When we are creating a form in BuddyForms, whose purpose is to create or edit entries of a Post Type, sometimes we run into the situation that the post has one or more metadata. This metadata could be related to some post functionality that we also want to integrate in our form.
In most cases, these functionalities are implemented through themes or plugins, which use metadata as persistent variables to stock information related to the process or processes involved.
It’s important to mention that not all the metadata can be successfully integrated in BuddyForms. Depending on how these are being stocked in the database, we will know whether or not we can integrate them into our form. In general, if a metadata is stored as a serialized text string, it cannot be embedded, since each metadata must be associated with an input in the BuddyForms form.
What is Metadata?
The metadata is information associated to a post, users, comments and terms, which are generally used to constitute core functionalities, themes or plugins related to that type of data. This information can usually be modifiable from the user interface in the WordPress Administrator, for example, when creating or editing the entry of a publication in the Administrator, this information is usually introduced as a set of options, also called meta- box, which can be viewed or changed at any time by the user.
Note: A post Metadata is stored as an entry in the wp_postmeta table in the WordPress database
Below we will present a series of use cases, using popular plugins as a reference, where it might be useful to integrate metadata with a BuddyForms form.
Note: The following examples may vary depending on the time and version of the plugin or related theme, they’re also practical examples that may not be applicable in certain contexts. Relevant research and testing is recommended to determine whether a use case is applicable to you or not.
Let’s suppose we want to create a BuddyForms form as simple as possible, which is able to edit or create functional WooCommerce products from the Front, with a series of predefined configurations in each product, having only the fields: Title, Content, Featured Image and Price (see Image 1).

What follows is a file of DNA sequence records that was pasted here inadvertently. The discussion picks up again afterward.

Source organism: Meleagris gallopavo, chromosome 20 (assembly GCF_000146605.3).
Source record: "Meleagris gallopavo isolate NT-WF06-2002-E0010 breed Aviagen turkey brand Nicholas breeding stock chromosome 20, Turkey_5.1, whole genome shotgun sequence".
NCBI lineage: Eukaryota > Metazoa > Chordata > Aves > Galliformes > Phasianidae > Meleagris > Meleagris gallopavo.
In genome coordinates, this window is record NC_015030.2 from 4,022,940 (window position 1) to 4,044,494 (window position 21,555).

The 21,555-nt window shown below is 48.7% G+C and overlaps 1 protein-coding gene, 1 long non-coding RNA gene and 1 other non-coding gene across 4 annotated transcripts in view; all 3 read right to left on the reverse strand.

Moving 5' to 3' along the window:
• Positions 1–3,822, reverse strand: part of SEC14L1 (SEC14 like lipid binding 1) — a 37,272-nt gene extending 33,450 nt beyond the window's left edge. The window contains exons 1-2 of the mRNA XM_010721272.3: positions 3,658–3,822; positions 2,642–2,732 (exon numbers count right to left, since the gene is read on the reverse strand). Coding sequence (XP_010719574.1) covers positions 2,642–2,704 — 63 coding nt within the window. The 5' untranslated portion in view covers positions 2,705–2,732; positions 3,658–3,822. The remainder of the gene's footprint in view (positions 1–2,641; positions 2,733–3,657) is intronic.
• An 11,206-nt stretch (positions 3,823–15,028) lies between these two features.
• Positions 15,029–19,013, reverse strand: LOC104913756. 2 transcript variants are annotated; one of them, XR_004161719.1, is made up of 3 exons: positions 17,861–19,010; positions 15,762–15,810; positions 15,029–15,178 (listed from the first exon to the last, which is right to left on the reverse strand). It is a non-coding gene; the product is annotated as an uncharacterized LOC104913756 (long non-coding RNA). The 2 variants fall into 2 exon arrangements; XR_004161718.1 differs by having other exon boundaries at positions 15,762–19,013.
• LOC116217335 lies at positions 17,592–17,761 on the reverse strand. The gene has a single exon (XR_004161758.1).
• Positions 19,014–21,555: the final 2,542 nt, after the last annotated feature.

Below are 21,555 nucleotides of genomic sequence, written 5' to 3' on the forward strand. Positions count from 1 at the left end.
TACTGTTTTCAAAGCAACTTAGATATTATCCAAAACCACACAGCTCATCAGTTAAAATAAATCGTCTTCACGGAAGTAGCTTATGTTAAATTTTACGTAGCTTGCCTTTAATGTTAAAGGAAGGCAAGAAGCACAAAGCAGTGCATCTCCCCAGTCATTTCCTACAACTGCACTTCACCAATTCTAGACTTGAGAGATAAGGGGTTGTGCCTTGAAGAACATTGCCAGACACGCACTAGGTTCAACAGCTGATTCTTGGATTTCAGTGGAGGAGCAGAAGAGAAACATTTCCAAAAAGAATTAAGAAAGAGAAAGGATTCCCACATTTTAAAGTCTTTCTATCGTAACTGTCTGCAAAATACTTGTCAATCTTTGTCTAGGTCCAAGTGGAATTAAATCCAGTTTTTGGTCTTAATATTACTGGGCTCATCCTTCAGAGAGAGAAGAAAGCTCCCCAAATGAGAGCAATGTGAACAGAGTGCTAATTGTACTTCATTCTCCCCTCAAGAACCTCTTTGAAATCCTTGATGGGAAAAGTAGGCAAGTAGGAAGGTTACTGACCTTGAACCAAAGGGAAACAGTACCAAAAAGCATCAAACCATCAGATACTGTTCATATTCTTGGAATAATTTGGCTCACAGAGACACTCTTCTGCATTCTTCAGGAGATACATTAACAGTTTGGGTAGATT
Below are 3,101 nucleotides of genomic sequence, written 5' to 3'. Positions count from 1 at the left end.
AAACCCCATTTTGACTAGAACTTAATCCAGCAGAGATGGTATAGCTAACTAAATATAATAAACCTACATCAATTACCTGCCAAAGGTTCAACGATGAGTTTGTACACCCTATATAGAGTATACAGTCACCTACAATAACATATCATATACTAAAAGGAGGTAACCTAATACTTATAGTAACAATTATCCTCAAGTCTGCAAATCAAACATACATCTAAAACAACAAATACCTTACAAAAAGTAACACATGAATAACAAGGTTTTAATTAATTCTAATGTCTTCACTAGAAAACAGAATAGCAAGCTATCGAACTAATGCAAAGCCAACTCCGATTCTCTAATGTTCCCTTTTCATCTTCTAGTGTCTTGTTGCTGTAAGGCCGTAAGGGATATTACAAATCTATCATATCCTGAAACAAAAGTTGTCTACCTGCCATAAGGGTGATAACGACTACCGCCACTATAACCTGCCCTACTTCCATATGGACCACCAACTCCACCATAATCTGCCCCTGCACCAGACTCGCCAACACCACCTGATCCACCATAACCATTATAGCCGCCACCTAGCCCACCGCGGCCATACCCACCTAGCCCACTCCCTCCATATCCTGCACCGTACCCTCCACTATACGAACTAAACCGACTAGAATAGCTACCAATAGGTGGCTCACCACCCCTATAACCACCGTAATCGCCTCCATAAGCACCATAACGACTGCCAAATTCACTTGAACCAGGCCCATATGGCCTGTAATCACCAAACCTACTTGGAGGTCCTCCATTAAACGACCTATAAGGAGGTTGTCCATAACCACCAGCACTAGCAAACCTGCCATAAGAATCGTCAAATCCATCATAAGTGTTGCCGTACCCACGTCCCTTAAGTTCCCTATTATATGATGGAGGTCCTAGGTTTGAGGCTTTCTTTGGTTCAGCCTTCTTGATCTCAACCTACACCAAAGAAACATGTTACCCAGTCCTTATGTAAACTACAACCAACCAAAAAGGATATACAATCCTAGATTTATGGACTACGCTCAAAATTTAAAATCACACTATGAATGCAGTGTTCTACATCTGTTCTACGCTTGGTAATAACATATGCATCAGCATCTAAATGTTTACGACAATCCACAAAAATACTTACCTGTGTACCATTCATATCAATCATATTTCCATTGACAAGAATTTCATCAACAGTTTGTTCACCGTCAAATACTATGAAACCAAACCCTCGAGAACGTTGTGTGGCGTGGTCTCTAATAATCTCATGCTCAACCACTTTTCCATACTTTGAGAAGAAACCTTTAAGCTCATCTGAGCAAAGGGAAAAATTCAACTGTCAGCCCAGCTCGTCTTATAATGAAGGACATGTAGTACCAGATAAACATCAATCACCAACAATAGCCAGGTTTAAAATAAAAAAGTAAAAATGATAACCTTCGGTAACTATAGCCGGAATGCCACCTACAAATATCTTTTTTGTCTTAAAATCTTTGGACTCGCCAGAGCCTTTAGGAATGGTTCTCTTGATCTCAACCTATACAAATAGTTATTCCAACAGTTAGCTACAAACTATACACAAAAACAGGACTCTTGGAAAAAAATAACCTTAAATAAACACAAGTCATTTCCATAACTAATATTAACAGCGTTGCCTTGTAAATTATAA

It’s important to mention that besides BuddyForms, we need to have the BF WooCommerce Form Elements add-on installed to be able to carry out the example.
The first thing we’ll do is create a BuddyForms form with the required fields (see Image 1), including the WooCommerce fields (special field of BF WooCommerce Form Elements with the product options) and a price type field, which will be used to establish the product price. Finally we should have something similar to this:
The second thing we’ll do is to configure the WooCommerce field, so all the available options are hidden, in this way our form will be shown as in Image 1. The advantage of adding a WooCommerce type field with all the hidden options is that it allows us to predefine the setting that each product will have once it has been sent, without the need to “overload” the form with all the WooCommerce options.
As we need users to be able to set each product price created, we must configure the price type field (Regular Price) so when the product is sent, the metadata associated with the Regular Price field of that particular product is overwritten.
Note: WooCommerce uses Product as Post Type, which in conjunction with several metadata and taxonomies, defines the information for each product created.